Tim Hudson talks private life

10:39 PM, Oct 2, 2013   |    comments
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Photo Gallery: Tim Hudson Get Well Party at Children's at Scottish Rite

Video: Tim Hudson talks private life

Jul 24, 2013; New York, NY, USA; Atlanta Braves starting pitcher Tim Hudson (15) before the game against the New York Mets at Citi Field Mandatory Credit: Anthony Gruppuso-USA TODAY Sports
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  • ATLANTA, Ga. -- For decades, the Atlanta Braves have been one of best teams in baseball -- due in large part to its pitching.

    And during his 14 year career Tim Hudson has established himself as one of the best. But what's lesser known, yet even more important to Hudson-- is his life off the field.

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    "I felt like God had a plan for me from the time I was little until where I am now."

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    There were stumbles along the way in Hudson's 14 year career -- the lure of the baseball life pulled him away from God.

    "For a while I turned my back on my faith and I wasn't the kind of Christian I should have been and that God wanted me to be. You start getting selfish with things. You start playing for yourself. You start doing things and acting in ways that wouldn't make you proud as a Christian."

    Hudson found his way back, and today his faith and his family, wife Kim and their three children, are the center of his life. The Hudson family even has a motto, taken from the bible.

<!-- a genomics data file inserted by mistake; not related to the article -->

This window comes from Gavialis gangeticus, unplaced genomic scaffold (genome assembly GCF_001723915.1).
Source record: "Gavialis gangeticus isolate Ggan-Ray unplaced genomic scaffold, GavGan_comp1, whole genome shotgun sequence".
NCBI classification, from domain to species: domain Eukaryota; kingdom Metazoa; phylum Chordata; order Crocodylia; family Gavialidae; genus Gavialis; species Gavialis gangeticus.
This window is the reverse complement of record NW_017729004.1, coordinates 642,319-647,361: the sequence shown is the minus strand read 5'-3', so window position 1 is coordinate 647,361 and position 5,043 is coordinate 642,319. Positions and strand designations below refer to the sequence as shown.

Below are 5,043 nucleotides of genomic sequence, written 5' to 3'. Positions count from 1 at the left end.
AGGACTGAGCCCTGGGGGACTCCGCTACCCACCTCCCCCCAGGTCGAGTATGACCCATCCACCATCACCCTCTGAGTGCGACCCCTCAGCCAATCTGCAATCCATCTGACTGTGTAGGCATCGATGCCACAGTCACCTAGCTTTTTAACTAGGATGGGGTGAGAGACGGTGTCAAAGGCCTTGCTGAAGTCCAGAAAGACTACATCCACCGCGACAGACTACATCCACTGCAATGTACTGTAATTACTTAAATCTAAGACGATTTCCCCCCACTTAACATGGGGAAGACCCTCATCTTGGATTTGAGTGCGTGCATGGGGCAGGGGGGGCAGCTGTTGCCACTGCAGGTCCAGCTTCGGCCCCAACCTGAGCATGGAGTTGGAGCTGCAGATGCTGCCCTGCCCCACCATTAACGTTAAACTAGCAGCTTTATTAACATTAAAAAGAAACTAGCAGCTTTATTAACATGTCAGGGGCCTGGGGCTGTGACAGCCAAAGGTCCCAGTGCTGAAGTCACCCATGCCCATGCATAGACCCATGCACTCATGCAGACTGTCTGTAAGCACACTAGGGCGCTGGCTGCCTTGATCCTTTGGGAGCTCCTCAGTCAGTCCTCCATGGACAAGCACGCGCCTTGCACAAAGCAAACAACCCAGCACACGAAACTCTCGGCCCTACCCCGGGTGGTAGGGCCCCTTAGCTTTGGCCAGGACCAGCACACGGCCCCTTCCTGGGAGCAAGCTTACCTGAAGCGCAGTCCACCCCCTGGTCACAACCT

"Luke 12:48, 'For whom have been given much, much is expected.' Kim and I, we've understood that we've been blessed more than we could have ever dreamed of, a chance to play baseball, for a living. I'm playing a kids game for living, for God sakes."

    Tim and Kim created The Hudson Family Foundation --- to help sick children and their families.

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    "It touched me because I had three healthy kids at home and I thought man I just don't know what I would do if something like that happened to my kids."

    He's a regular in the halls at Children's Healthcare of Atlanta.

    "These kids were awesome. They were happy and smiling, but I look at their parents and see the grief on their face."

    The Foundation has given a million dollars directly to families, helping with medical expenses and the cost of everyday living. And they've helped raised millions for Children's. And yet, "A lot of times feel like we still haven't done enough, that there's still more to do."

    It's a startling statement from a man just nominated an 11th time for The Roberto Clemente Award -- given to players who exemplify giving off the field.

    There's Hudson's mission to help sick children, and his mission to help his brother players, inviting them to Sunday chapel.

    "The locker room is a kind of a hard nut to crack sometimes. I always hear 'Why do I want to go in there I'm a sinner? I was at the bar last night. The last place I need to be is in chapel' and I'm like 'Man, that's the whole reason why you need to go! That's the reason I've gone for years.'"

    When Hudson suffered a brutal season ending injury, the patients at Children's held a card making party.

    "That was awesome, it really was. It was like 'Man this is what these kids feel like whenever we're able to do some cool stuff for them.'"

    Tim Hudson is that imposing star on the mound. He is also a man humbled by his own life, a man called to help others.

    "You never know who is in need."

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